Sunday, July 15, 2007

Wanna know why Vista took so long and will cost so much?

If you do then you should read this article about the Cost analysis of Windows Vista Copy protection. You'll find the article at :

http://www.cs.auckland.ac.nz/~pgut001/pubs/vista_cost.html

Here's the Executive summary :

Windows Vista includes an extensive reworking of core OS elements in order to provide content protection for so-called “premium content”, typically HD data from Blu-Ray and HD-DVD sources. Providing this protection incurs considerable costs in terms of system performance, system stability, technical support overhead, and hardware and software cost. These issues affect not only users of Vista but the entire PC industry, since the effects of the protection measures extend to cover all hardware and software that will ever come into contact with Vista, even if it's not used directly with Vista (for example hardware in a Macintosh computer or on a Linux server). This document analyses the cost involved in Vista's content protection, and the collateral damage that this incurs throughout the computer industry.”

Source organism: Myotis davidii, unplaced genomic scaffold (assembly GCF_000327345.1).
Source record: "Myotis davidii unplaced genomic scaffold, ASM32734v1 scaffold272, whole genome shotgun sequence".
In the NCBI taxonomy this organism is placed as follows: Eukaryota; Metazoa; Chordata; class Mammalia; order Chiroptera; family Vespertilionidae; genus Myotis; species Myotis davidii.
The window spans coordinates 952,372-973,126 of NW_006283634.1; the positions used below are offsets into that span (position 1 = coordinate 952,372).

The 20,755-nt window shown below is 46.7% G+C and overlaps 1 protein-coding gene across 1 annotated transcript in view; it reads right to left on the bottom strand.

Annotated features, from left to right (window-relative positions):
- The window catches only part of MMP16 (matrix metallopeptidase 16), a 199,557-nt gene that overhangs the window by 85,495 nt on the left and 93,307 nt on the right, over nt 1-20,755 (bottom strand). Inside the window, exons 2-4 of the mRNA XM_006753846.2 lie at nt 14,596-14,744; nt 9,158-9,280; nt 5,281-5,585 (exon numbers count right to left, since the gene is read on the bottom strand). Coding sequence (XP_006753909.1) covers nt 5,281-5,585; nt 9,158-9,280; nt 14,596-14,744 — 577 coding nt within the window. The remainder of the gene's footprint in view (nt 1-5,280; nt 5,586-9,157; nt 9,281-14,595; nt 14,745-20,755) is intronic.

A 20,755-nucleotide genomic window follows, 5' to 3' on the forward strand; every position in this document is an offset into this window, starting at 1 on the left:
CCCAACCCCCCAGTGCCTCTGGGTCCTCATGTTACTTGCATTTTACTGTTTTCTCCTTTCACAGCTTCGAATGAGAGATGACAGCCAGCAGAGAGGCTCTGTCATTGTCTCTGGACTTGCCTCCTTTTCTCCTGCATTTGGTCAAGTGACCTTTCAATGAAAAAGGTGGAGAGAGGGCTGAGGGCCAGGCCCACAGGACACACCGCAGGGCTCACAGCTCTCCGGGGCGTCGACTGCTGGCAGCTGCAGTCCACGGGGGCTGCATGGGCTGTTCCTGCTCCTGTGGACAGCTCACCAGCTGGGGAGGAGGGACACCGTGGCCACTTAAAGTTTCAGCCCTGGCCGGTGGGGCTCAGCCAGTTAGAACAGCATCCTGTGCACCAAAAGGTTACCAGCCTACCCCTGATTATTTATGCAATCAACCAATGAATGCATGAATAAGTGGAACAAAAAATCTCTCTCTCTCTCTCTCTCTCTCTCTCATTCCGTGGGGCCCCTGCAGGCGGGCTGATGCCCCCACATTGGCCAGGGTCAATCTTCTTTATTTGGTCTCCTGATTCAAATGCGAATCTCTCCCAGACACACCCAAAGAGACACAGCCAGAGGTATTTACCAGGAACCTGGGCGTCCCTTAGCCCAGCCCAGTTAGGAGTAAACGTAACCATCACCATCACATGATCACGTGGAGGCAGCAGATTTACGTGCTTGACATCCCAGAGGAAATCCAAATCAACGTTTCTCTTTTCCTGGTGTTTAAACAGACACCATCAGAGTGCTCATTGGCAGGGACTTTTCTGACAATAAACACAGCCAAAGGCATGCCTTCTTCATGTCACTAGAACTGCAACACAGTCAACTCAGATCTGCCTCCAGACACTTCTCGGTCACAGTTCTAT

It would seem that Microsoft has spent a hell of a lot of time and effort basically trying to appease Hollywood, who fear their “content” being stolen. The article details how the Vista will be slower and less stable for all users with “features” designed to prevent copying by a small minority. Such “features” also appear to have wide ranging effects on the whole PC industry with providers of accessories, such as graphics cards, will need to comply with these “murky” standards to get their equipment working in Vista PC's.

The scarey part appears to be the fact that Vista will disable or degregate an interface (say video output) if it senses premium output. So let's say that you are working on a spreadsheet while trying to watch a HD movie. If Vista doesn't like the HD movie then guess what the whole screen may go blank as the interface is shutdown. The other interesting “feature” is the inclusion of “tilt bits”. “Tilt bits” monitor the bus for “abnormal activity” and if detected shut down the bus. This is supposed to prevent people inserting equipment in PC to by pass software protection.

We highly recommend you read the article (which has much better explanations and details) and decide for yourself. The more you start to look at what is presented here the more you see how running Vista could be a problem. What we want to know is why the hell didn't Microsoft put all this time and effort into adding the features they initially said they would or improving security. Instead we potentially have an operating system with inclusions for a very small minority of the population but with ramifications that could affect the whole industry.